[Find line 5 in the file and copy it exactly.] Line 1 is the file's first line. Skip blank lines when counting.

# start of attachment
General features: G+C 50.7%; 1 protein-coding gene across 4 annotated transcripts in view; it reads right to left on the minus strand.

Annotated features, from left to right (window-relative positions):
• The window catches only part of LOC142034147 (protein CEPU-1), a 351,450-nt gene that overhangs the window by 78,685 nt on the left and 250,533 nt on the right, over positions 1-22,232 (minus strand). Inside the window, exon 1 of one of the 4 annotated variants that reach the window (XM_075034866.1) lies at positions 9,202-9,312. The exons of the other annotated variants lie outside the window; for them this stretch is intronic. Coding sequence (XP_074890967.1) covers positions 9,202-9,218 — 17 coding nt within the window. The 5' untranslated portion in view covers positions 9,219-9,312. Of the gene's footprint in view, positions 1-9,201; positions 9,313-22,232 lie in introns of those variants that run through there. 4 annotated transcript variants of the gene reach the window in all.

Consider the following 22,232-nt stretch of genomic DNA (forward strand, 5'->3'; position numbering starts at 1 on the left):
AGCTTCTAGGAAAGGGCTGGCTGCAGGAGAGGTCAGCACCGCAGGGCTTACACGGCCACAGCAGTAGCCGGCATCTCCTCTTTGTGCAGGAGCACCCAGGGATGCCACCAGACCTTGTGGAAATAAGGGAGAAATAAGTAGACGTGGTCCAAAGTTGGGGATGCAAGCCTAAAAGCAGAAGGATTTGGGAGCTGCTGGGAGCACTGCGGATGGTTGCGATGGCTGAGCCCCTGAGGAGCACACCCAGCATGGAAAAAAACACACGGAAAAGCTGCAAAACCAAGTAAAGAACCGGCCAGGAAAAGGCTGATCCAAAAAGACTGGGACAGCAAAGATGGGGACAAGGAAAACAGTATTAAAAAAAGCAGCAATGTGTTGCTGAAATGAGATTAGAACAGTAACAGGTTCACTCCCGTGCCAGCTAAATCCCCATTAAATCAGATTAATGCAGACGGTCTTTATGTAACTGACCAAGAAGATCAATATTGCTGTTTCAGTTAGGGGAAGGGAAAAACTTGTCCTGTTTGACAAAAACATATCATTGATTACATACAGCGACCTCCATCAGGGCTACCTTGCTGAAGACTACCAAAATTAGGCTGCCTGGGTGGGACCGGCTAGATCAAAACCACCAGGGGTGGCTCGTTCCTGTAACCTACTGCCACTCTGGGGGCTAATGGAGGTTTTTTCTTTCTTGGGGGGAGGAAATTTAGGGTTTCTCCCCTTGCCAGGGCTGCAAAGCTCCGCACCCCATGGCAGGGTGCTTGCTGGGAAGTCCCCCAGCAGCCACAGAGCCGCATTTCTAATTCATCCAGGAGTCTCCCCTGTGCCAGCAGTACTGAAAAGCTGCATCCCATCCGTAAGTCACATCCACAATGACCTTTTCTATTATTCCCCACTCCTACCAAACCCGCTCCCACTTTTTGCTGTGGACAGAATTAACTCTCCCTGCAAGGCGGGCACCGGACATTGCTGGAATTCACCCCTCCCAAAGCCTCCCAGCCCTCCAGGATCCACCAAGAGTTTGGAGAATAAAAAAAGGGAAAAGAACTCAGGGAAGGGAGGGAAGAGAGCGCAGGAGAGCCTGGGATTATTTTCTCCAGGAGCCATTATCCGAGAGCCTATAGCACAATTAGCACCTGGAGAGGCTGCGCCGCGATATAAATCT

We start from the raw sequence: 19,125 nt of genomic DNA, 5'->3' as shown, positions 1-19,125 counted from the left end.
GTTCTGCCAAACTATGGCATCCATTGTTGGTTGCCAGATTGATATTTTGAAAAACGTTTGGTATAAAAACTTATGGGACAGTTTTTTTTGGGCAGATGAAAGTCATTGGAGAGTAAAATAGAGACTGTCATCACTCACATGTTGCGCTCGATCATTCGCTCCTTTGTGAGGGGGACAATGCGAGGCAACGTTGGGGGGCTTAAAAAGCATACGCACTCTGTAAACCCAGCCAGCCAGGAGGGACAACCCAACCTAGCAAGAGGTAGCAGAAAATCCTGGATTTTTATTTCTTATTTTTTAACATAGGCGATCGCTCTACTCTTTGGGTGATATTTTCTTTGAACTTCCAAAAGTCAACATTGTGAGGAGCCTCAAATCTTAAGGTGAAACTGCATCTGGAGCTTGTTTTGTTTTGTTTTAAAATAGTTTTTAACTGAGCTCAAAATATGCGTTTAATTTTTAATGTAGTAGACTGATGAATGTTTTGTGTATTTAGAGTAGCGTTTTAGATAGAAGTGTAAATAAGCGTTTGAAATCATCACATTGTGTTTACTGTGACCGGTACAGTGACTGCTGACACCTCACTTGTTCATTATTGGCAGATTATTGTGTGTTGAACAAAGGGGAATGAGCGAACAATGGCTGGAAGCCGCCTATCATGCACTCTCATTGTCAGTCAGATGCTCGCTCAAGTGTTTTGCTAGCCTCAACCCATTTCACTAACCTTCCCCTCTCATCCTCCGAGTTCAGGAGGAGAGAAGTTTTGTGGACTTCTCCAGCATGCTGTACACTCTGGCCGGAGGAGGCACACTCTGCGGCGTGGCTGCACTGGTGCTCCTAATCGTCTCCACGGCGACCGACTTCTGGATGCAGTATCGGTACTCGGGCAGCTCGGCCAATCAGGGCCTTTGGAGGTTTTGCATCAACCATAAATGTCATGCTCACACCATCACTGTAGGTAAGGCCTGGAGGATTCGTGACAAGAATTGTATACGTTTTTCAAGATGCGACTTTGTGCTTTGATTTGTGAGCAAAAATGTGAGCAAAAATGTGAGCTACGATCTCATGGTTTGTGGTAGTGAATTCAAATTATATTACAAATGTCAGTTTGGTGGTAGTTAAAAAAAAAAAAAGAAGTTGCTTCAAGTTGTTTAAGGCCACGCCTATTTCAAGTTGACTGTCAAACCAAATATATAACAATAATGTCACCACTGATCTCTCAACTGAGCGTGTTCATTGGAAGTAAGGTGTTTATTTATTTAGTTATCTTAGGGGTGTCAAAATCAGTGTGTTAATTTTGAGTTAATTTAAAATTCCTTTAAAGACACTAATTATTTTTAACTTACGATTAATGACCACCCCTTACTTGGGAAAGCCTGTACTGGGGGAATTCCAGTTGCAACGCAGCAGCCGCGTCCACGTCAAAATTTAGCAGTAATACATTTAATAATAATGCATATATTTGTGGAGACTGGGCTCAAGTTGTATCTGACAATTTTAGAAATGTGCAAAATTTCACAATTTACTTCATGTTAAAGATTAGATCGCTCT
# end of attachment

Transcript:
AGCTTCTAGGAAAGGGCTGGCTGCAGGAGAGGTCAGCACCGCAGGGCTTACACGGCCACAGCAGTAGCCGGCATCTCCTCTTTGTGCAGGAGCACCCAGGGATGCCACCAGACCTTGTGGAAATAAGGGAGAAATAAGTAGACGTGGTCCAAAGTTGGGGATGCAAGCCTAAAAGCAGAAGGATTTGGGAGCTGCTGGGAGCACTGCGGATGGTTGCGATGGCTGAGCCCCTGAGGAGCACACCCAGCATGGAAAAAAACACACGGAAAAGCTGCAAAACCAAGTAAAGAACCGGCCAGGAAAAGGCTGATCCAAAAAGACTGGGACAGCAAAGATGGGGACAAGGAAAACAGTATTAAAAAAAGCAGCAATGTGTTGCTGAAATGAGATTAGAACAGTAACAGGTTCACTCCCGTGCCAGCTAAATCCCCATTAAATCAGATTAATGCAGACGGTCTTTATGTAACTGACCAAGAAGATCAATATTGCTGTTTCAGTTAGGGGAAGGGAAAAACTTGTCCTGTTTGACAAAAACATATCATTGATTACATACAGCGACCTCCATCAGGGCTACCTTGCTGAAGACTACCAAAATTAGGCTGCCTGGGTGGGACCGGCTAGATCAAAACCACCAGGGGTGGCTCGTTCCTGTAACCTACTGCCACTCTGGGGGCTAATGGAGGTTTTTTCTTTCTTGGGGGGAGGAAATTTAGGGTTTCTCCCCTTGCCAGGGCTGCAAAGCTCCGCACCCCATGGCAGGGTGCTTGCTGGGAAGTCCCCCAGCAGCCACAGAGCCGCATTTCTAATTCATCCAGGAGTCTCCCCTGTGCCAGCAGTACTGAAAAGCTGCATCCCATCCGTAAGTCACATCCACAATGACCTTTTCTATTATTCCCCACTCCTACCAAACCCGCTCCCACTTTTTGCTGTGGACAGAATTAACTCTCCCTGCAAGGCGGGCACCGGACATTGCTGGAATTCACCCCTCCCAAAGCCTCCCAGCCCTCCAGGATCCACCAAGAGTTTGGAGAATAAAAAAAGGGAAAAGAACTCAGGGAAGGGAGGGAAGAGAGCGCAGGAGAGCCTGGGATTATTTTCTCCAGGAGCCATTATCCGAGAGCCTATAGCACAATTAGCACCTGGAGAGGCTGCGCCGCGATATAAATCT